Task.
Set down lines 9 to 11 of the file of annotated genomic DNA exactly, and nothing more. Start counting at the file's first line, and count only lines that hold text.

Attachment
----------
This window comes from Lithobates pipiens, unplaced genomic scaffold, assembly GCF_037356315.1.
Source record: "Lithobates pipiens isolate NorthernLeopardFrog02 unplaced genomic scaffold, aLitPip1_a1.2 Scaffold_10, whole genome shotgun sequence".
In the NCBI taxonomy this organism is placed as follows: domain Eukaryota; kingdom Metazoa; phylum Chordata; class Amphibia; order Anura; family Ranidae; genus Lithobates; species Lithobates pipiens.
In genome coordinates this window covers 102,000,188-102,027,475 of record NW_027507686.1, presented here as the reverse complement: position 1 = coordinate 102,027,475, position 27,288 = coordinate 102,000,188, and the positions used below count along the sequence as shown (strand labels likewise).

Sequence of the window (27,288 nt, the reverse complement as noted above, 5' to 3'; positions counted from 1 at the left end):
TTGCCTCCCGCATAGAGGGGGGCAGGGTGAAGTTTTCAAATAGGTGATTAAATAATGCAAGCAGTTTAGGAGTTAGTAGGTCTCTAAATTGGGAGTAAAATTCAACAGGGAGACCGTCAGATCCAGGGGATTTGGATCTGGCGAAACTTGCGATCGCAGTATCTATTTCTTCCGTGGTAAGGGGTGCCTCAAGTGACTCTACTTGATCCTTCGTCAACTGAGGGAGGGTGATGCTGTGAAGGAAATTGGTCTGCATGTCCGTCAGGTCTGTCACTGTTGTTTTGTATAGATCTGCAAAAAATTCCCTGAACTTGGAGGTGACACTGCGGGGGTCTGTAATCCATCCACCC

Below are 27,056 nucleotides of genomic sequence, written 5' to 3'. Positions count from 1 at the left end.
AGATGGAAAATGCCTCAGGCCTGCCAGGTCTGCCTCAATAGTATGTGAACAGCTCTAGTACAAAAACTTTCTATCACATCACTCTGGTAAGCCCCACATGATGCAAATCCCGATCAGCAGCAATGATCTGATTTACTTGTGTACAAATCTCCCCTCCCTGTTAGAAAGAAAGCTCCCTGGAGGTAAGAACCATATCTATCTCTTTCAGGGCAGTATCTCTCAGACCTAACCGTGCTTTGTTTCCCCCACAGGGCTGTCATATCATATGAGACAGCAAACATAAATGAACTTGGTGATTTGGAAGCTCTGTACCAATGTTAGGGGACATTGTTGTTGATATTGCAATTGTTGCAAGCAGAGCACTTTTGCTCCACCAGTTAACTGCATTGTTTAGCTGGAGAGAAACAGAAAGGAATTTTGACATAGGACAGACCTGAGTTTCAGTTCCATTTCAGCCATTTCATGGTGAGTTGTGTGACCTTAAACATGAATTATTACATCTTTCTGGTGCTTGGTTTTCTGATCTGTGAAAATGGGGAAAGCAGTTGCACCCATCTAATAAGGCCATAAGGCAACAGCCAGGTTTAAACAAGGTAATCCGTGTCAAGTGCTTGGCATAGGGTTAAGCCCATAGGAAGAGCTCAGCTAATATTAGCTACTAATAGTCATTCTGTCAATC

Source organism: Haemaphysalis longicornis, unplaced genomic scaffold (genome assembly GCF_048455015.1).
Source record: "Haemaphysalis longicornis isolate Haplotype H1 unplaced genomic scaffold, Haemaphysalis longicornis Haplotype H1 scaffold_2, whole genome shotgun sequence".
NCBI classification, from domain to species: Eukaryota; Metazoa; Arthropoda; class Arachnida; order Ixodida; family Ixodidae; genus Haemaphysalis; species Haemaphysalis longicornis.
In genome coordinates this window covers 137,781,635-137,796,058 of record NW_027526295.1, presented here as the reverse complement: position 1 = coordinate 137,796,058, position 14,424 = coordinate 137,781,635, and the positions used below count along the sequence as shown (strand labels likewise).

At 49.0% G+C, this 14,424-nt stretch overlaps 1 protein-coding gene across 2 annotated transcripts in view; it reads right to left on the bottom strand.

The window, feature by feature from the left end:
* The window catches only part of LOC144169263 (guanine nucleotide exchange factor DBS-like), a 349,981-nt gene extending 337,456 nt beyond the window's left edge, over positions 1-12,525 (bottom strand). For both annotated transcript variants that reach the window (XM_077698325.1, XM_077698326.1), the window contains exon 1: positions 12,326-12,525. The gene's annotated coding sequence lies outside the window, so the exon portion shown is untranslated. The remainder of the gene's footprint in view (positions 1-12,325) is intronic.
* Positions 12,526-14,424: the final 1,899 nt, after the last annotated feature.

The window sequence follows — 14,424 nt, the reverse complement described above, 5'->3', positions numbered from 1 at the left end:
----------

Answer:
Source organism: Haemaphysalis longicornis, unplaced genomic scaffold (genome assembly GCF_048455015.1).
Source record: "Haemaphysalis longicornis isolate Haplotype H1 unplaced genomic scaffold, Haemaphysalis longicornis Haplotype H1 scaffold_2, whole genome shotgun sequence".
NCBI classification, from domain to species: Eukaryota; Metazoa; Arthropoda; class Arachnida; order Ixodida; family Ixodidae; genus Haemaphysalis; species Haemaphysalis longicornis.